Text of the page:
Earlier this week, I had the great fortune to attend a food blogger tasting event at Uchi, and while I'd like to make a joke about how all the food bloggers tasted fine, I won't. Instead of indulging my wrong, wrong, wrong sense of humor, I'll take yet another opportunity to gush about my favorite restaurant in Austin, and the wonderful people with whom I continue to have the opportunity to interact.
The Food Blogger Tasting was an interesting event. There were literally dozens of various food bloggers and food writers packed into a small corner of the restaurant. (One fellow blogger joked that we were the gauntlet the customers had to run to get between the rest of the restaurant and the restrooms.) Over and over again, beautifully constructed platters of the most fascinating food were brought out for us to share. With all the cameras pointed in its direction, Uchi's perfect little nigiri got a taste of what Lindsay Lohan must feel like (though I expect the nigiri were more civilized about it).
The highlight of the evening was getting to meet Uchi's Exective Chef, Tyson Cole. Apparently, even at my age, I can get a little star-struck. This is the man who has helped create food that I've found to be, in its way, life altering. I was chatting amiably with the man who I had discovered only that morning had held his own against Morimoto (warning - video stream) on Iron Chef America (you know, the show hosted by my hero Alton Brown). And he's up for a James Beard Award this year for Best Chef: Southwest.
Chef Cole, to his credit, was incredibly personable and gracious. He took time to talk and joke with us, and gave us a bit of the scoop on his Iron Chef experience (he described how they were told in advance that it could be any of three possible “secret” ingredients, and that going in blind would have been preferable to weeks of mental and physical torture endured as he and his team practiced for the event). And the poor man was nearly as photographed as his nigiri!
It's been fascinating learning more about this chef. While working at Musashino, widely considered to be one of Austin's best sushi restaurants, he completed “an intensive traditional apprenticeship” and even went so far as to learn Japanese in his effort to further his knowledge of Japanese cuisine. His dedication to his craft is obvious. It is heartening to be around someone who so clearly wants to understand the food he serves.
This was my third visit to Uchi in less than a year, and each time, I've had a completely different culinary experience. The food is always exquisitely prepared, but each time the experience is new. As mentioned above, the food and sake were brought around on communal platters, and everything was gorgeous.
The yellow beet terrine with charred orange and tarragon showed that a winter root vegetable can be transformed into a bite of sunshine.
Next up, big eye tuna and compressed watermelon skewers were a sweet, spicy, and fruity explosion of flavor – an unlikely combination that absolutely worked.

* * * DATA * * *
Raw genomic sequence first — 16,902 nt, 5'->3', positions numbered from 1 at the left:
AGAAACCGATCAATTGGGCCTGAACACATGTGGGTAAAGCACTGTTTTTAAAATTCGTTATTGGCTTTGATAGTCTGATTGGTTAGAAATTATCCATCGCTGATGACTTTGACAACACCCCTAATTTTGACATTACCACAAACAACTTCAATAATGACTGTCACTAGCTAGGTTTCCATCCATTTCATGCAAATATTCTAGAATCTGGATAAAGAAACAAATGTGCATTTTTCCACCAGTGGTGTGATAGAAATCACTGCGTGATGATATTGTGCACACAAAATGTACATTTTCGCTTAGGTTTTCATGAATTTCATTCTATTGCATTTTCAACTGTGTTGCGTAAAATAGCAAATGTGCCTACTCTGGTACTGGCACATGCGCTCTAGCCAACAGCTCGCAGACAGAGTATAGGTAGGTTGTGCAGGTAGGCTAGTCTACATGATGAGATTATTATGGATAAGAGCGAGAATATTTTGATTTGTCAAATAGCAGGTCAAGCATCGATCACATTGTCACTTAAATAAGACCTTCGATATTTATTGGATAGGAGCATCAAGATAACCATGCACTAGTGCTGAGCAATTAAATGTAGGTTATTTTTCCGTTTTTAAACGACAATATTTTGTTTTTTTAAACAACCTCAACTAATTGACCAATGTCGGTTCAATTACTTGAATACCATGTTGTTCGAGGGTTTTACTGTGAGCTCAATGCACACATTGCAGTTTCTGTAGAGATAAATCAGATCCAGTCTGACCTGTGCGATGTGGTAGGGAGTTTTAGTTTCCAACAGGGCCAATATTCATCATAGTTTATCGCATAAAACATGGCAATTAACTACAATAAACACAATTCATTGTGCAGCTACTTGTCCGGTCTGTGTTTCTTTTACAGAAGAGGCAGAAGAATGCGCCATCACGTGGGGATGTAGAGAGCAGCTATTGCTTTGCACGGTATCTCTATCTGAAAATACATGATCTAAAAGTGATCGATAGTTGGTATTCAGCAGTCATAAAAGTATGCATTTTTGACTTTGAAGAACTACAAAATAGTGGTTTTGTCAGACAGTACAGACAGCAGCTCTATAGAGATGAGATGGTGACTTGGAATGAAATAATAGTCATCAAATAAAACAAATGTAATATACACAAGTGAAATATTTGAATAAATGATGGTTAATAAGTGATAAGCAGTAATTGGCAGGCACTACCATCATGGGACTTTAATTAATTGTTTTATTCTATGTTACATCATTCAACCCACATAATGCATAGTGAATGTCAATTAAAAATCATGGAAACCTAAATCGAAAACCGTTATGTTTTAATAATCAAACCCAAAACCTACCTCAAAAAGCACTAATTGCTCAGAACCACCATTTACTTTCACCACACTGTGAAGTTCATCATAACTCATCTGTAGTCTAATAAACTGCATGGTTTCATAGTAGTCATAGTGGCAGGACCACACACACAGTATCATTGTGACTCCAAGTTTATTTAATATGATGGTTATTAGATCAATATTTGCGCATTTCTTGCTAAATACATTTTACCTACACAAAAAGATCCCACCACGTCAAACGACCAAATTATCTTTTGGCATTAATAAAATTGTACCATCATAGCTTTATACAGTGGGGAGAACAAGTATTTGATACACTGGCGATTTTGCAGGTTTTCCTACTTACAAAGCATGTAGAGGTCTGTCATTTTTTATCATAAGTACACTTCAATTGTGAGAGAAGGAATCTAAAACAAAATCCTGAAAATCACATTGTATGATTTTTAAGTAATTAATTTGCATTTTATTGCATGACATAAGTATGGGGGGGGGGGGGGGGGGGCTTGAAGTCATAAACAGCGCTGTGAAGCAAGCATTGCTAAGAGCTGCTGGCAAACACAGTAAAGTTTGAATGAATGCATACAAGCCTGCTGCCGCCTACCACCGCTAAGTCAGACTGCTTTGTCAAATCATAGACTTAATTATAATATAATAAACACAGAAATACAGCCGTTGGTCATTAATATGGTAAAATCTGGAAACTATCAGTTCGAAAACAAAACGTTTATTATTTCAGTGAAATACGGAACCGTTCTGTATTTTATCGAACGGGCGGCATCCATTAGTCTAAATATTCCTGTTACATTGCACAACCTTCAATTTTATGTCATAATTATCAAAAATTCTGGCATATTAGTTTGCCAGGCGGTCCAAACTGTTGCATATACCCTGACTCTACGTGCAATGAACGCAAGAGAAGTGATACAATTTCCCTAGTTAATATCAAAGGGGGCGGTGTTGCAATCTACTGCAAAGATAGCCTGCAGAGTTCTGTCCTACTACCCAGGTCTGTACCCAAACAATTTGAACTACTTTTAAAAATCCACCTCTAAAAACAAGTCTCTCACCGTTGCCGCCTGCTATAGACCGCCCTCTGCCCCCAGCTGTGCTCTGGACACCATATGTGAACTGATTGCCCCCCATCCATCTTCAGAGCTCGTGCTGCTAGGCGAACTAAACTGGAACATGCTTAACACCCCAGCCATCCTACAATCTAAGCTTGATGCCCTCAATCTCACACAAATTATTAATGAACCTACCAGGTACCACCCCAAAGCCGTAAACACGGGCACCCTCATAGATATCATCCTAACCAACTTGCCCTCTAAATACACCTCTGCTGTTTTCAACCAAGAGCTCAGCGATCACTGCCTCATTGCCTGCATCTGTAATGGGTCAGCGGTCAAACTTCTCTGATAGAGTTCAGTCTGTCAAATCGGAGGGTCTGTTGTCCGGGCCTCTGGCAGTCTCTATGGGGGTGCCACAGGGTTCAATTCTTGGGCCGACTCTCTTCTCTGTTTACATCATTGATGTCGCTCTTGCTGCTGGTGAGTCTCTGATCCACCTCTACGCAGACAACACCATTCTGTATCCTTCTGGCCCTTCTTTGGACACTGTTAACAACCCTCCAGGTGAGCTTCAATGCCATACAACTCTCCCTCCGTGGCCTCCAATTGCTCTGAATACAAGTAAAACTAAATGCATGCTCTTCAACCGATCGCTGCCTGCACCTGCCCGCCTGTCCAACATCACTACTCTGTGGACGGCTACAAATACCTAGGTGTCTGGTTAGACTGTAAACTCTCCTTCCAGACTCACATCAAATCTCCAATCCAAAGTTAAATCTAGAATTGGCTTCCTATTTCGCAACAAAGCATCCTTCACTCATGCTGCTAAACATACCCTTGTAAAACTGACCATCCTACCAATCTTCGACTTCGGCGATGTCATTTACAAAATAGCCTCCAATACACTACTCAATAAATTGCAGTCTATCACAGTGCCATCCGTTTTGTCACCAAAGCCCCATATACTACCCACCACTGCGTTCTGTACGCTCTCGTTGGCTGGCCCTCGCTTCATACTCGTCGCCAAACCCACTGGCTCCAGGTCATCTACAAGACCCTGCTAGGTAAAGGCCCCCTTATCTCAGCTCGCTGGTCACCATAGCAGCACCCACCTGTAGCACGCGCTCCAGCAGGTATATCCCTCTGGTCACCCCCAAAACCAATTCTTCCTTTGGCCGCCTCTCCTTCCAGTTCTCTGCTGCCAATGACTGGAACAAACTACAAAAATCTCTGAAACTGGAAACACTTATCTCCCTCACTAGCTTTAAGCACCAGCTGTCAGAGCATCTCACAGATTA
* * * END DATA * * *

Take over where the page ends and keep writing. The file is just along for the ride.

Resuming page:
A little glass of nantucket bay scallop crudo with mint and almond provided a crazy interplay of flavors and textures – salty almond, sweet grapes and scallops, a dollop of crème fraiche, bright and pretty sea beans.
The braised pork belly with fennel and apples (not photographed) was a crowd favorite. Pork fat is indeed the perfect fat, and is exemplary in the hands of skilled cooks. It was the perfect balance of crispy exterior to meltingly rich interior and the fennel and apple provided a fresh, clean contrast. That's right, pork belly isn't just for bacon anymore!
I really enjoyed the madai nigiri with spanish olive oil and meyer lemon. After some of the more elaborate flavor pairings, it was a clean and fresh relief. The tastes were simple and yet their combination was new.
It is always a pleasure to try new things, and the grilled satsumaimo with ginger and sake (not photographed) provided just such a treat. The delicious sweet potato-like vegetable were allowed to develop a good char that enhanced the excellent sweet-but-not-too-sweet-flavor.
As if all that weren't enough, there was even a bonus dish – a lightly fried shag roll. While it was beautiful and delicious, it didn't offer the thrill of surprise flavors and new textures that the other dishes did. That said, I hear tell that there was a squid ink sauce served with it (that I missed) that was pretty fantastic.
For dessert, there was the sorbet tasting: white corn and brown butter with maldon tuile (not photographed). Here savory meets sweet in perfect balance – particularly the brown butter sorbet with the tuile. The rich and nutty brown butter flavor is king in that sorbet, and the salty tuile was an excellent accompaniment. It's almost like the chef wanted to turn kettle corn into a frozen dessert.
The Uchi food blogger tasting was a great experience – and that's saying something given my healthy dose of social anxiety. The food (naturally) was outstanding. Meeting and talking with Chef Tyson Cole was a lot of fun. And I was amazed yet again at the outstanding food-blogger/-writer community here in Austin. Each time I attend one of these events, I get to meet new and fascinating people who don't mind chit-chatting about food!! Much thanks to Uchi for the incredible food and for hosting the event, and to Addie Broyles for doing such a remarkable job bringing the food-writers of Austin together.
In homage to my fellow bloggers, here are links to their stories on this event as well:
Note: If I've missed your write-up and you'd like to be included, please drop me a line at: april AT thehungryengineer DOT com.
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